(HM Diplomatic Service 1965-94)

3 Responses

  1. Jeremy Varcoe says:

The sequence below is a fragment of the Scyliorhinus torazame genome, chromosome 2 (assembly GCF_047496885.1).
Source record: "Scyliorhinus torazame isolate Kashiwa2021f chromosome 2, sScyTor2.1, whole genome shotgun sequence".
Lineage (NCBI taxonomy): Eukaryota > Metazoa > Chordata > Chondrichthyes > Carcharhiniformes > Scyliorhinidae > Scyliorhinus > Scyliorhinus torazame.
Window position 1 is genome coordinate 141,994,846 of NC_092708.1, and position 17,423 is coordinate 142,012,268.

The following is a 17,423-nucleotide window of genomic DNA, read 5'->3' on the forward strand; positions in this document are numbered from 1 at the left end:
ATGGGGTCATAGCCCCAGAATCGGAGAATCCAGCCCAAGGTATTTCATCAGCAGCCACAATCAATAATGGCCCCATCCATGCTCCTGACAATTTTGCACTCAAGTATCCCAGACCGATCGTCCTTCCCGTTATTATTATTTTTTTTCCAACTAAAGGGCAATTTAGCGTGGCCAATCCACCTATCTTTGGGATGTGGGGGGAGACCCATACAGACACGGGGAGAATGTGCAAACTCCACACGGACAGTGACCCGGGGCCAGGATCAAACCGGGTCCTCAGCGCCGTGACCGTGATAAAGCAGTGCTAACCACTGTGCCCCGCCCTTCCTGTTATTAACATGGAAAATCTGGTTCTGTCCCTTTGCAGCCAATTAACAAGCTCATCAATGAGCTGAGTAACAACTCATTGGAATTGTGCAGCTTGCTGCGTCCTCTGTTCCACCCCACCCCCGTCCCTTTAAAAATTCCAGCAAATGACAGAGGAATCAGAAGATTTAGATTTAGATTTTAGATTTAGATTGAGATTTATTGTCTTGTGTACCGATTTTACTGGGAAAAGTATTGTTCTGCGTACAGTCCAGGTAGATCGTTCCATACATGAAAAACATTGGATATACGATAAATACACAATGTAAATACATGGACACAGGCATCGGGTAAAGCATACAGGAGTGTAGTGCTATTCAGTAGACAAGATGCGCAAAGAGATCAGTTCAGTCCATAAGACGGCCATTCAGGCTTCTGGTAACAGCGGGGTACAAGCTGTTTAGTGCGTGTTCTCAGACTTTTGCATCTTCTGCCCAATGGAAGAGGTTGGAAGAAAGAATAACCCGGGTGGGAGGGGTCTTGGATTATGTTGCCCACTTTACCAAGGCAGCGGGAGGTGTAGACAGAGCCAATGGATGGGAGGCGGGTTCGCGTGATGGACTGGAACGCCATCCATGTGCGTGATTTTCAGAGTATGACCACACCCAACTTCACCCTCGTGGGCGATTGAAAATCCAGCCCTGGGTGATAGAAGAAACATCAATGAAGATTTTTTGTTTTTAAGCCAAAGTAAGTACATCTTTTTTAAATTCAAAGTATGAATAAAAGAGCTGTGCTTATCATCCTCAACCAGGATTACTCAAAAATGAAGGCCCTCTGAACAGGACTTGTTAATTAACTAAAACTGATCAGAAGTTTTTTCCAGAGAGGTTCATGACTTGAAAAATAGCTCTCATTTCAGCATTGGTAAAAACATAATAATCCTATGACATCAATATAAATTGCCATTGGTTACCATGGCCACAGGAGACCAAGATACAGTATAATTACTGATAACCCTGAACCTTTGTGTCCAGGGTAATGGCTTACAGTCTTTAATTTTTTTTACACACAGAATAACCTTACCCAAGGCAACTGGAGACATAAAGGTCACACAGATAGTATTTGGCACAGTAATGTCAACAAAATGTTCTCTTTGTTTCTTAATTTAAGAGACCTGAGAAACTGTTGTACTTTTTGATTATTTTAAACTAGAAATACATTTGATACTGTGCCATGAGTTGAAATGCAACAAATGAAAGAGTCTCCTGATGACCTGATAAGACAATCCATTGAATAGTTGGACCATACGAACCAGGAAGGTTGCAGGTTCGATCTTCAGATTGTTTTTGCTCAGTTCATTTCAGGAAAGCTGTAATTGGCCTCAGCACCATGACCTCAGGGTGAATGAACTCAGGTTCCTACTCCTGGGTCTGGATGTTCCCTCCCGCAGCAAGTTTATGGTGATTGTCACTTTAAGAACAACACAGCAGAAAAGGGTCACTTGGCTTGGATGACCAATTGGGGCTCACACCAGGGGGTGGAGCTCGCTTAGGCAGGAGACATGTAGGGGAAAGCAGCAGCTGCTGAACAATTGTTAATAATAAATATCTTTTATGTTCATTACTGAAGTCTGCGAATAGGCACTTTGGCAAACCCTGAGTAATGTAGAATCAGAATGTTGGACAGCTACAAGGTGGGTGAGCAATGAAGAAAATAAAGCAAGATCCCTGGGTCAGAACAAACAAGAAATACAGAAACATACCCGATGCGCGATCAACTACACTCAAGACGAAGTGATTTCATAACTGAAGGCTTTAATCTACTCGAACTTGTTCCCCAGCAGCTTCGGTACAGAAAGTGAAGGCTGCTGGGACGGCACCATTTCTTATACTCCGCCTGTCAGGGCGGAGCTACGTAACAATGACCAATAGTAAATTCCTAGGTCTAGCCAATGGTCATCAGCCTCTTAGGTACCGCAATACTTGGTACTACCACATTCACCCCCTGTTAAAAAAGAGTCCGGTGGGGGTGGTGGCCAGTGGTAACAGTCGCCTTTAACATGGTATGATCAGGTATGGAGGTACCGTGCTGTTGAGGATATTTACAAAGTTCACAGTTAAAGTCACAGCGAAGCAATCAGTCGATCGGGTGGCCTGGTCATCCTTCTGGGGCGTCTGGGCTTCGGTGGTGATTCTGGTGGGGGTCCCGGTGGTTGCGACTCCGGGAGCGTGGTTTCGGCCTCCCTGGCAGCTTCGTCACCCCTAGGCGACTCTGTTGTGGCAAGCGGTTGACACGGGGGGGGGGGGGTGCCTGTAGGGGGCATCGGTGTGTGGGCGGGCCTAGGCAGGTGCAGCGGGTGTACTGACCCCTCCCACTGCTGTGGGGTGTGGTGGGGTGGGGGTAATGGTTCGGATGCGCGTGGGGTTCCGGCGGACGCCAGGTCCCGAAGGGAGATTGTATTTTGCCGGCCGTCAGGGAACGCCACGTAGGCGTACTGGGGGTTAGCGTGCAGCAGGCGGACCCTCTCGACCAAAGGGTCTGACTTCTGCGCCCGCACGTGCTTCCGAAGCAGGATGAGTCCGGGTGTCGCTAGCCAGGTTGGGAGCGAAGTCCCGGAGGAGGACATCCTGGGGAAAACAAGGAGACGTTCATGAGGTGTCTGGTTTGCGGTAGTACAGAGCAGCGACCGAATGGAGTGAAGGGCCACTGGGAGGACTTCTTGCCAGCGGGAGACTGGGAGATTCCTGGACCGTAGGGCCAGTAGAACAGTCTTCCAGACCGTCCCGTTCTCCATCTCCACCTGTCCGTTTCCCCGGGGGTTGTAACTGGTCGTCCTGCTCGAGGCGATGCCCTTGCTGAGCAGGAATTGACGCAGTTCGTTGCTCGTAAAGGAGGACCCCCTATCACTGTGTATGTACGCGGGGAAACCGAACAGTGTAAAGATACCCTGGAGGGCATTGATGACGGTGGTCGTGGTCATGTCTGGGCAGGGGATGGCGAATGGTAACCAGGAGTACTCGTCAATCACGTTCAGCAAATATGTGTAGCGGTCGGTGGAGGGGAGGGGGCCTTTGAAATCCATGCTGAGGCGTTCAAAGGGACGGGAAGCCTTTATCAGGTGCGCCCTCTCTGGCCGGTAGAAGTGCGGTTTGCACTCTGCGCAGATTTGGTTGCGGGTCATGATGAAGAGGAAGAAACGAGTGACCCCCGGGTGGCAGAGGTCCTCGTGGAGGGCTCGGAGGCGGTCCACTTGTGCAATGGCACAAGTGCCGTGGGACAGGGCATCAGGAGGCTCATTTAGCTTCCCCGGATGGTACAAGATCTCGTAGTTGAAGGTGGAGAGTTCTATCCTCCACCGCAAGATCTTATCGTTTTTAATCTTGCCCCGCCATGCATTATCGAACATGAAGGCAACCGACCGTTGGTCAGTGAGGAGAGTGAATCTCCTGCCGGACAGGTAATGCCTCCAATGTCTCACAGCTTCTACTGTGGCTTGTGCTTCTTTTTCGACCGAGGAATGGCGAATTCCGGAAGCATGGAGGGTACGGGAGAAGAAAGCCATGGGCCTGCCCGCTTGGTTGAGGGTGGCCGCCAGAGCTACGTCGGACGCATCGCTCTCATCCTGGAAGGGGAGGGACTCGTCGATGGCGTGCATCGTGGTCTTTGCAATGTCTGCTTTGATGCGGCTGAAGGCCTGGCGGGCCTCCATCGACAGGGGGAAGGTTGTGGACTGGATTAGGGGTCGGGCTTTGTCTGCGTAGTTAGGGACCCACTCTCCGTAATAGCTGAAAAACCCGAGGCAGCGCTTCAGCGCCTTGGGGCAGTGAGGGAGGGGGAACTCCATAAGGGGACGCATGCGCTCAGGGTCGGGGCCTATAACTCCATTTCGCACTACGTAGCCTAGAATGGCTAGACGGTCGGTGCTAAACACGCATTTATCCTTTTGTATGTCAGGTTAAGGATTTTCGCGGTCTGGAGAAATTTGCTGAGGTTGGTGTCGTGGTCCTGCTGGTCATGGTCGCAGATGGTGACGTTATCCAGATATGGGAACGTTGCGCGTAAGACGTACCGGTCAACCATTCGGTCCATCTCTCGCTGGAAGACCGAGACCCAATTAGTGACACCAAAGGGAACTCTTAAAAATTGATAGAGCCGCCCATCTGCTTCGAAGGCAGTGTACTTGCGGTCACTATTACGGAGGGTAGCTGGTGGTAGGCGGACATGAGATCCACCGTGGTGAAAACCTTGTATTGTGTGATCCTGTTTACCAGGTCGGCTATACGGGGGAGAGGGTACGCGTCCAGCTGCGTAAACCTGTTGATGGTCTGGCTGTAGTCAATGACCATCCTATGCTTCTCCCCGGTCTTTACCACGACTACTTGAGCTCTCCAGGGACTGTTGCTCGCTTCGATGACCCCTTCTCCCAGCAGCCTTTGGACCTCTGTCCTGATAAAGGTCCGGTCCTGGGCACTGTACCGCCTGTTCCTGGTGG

I share most of your opinions; the vital need for a scrutinising and moderating chamber,the primacy of the Commons and the problem of patronage. However I abhor the prospect of yet another bunch of political aparatchiks being manipulated into office. There must be scope for expertise such as is now provided by the Law Lords, crossbenchers from business etc and, yes, even a few Bishops. In short I pray that we are spared an all-elected second chamber – especially if elected from party lists. It must be possible to devise a 'neutral' Appointments Commission to establish those special groups/communities qualifying to nominate their representatives. What noone seems to remember is that the present House of Lords has actually served this country rather well over the past 50 years despite its quirky, partially unrepresentative and unwieldy composition . Unfortunately we have a government bent on destroying our constitution for largely partisan motives and with no sense of history! I truly fear for justice, stability and democracy in Britain.